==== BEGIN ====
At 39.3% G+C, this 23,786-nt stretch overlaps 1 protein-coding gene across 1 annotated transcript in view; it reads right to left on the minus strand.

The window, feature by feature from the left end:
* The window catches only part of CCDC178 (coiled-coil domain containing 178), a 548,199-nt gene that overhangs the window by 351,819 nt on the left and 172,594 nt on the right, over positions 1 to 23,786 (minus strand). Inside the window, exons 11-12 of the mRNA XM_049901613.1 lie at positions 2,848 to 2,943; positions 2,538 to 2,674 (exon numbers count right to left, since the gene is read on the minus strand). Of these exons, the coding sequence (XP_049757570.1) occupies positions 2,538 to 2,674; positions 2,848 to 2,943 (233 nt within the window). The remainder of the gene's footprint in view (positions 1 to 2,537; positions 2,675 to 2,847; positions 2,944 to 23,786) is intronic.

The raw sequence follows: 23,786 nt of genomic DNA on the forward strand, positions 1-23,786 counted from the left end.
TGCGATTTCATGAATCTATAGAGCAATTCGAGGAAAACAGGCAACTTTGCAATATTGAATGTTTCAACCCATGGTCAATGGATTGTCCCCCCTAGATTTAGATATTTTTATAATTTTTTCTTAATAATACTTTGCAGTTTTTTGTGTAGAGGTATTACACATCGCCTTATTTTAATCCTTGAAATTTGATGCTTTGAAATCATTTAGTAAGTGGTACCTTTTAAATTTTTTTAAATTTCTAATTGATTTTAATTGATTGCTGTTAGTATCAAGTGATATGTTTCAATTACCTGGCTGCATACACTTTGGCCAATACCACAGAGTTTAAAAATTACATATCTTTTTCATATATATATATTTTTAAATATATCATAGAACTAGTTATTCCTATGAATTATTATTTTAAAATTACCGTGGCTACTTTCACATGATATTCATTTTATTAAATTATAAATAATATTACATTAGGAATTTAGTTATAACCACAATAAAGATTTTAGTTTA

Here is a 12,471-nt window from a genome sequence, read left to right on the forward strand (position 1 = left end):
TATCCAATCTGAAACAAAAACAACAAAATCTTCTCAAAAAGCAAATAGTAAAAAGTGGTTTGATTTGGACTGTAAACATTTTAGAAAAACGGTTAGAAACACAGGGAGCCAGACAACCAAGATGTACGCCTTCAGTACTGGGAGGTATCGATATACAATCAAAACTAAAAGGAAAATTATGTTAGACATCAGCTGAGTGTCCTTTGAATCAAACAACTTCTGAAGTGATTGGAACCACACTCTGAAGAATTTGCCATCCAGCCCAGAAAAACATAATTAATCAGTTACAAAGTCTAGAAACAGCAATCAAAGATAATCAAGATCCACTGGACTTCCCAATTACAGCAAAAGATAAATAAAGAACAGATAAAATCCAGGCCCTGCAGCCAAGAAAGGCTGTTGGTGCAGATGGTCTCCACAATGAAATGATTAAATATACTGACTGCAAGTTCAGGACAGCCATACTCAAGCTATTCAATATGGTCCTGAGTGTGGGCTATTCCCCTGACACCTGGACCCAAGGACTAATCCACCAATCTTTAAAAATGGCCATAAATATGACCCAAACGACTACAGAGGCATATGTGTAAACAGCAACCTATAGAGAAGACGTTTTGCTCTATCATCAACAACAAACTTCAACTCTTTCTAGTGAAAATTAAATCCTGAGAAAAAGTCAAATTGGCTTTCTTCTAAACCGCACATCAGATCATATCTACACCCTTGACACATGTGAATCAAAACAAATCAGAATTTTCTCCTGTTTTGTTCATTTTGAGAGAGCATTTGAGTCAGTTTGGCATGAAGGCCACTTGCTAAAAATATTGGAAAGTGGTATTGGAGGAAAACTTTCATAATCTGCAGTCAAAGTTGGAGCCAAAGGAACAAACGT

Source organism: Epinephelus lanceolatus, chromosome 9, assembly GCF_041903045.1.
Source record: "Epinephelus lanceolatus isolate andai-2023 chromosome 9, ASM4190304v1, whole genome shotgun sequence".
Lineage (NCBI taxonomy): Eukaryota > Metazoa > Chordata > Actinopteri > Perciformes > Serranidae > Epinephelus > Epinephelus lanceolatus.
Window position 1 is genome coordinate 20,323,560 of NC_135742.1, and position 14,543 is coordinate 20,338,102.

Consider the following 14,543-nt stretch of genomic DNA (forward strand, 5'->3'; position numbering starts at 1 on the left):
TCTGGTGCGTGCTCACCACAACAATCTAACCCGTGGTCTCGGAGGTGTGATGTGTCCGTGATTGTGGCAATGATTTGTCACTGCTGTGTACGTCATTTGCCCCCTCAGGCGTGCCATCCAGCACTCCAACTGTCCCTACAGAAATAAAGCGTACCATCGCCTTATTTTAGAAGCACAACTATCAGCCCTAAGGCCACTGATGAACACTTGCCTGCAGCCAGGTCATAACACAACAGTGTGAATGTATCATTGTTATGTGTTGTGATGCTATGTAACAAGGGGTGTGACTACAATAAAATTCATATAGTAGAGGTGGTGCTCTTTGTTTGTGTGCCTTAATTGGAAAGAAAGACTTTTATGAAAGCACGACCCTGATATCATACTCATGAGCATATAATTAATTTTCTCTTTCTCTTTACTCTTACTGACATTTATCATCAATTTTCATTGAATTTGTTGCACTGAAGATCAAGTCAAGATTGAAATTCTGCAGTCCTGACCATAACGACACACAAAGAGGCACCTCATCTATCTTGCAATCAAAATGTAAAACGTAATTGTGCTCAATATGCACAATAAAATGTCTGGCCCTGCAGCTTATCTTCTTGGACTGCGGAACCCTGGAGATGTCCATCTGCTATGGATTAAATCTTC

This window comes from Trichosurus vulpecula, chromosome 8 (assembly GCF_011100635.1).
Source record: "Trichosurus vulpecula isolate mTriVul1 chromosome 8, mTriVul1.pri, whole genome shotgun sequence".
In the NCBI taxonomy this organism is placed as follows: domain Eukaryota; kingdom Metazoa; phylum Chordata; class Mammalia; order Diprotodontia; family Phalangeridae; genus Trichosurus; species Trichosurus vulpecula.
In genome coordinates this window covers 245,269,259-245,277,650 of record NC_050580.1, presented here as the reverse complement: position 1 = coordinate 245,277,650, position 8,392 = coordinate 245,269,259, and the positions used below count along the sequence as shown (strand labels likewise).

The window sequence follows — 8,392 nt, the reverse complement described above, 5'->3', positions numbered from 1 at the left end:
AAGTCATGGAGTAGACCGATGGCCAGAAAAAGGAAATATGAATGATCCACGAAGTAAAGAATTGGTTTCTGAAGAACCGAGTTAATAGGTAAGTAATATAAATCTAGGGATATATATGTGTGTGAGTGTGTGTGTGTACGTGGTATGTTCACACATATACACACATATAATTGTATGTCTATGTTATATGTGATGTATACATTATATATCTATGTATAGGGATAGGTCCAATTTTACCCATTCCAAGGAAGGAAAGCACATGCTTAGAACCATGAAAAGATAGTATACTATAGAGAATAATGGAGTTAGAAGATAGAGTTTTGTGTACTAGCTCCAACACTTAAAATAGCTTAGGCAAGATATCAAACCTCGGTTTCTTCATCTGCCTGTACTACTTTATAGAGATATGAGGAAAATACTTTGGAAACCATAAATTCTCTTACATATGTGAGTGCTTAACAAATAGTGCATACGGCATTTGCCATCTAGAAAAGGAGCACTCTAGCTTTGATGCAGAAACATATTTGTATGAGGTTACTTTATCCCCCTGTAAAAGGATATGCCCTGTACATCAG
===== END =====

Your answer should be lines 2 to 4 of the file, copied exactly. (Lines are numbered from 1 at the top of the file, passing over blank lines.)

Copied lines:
The window, feature by feature from the left end:
* The window catches only part of CCDC178 (coiled-coil domain containing 178), a 548,199-nt gene that overhangs the window by 351,819 nt on the left and 172,594 nt on the right, over positions 1 to 23,786 (minus strand). Inside the window, exons 11-12 of the mRNA XM_049901613.1 lie at positions 2,848 to 2,943; positions 2,538 to 2,674 (exon numbers count right to left, since the gene is read on the minus strand). Of these exons, the coding sequence (XP_049757570.1) occupies positions 2,538 to 2,674; positions 2,848 to 2,943 (233 nt within the window). The remainder of the gene's footprint in view (positions 1 to 2,537; positions 2,675 to 2,847; positions 2,944 to 23,786) is intronic.

The raw sequence follows: 23,786 nt of genomic DNA on the forward strand, positions 1-23,786 counted from the left end.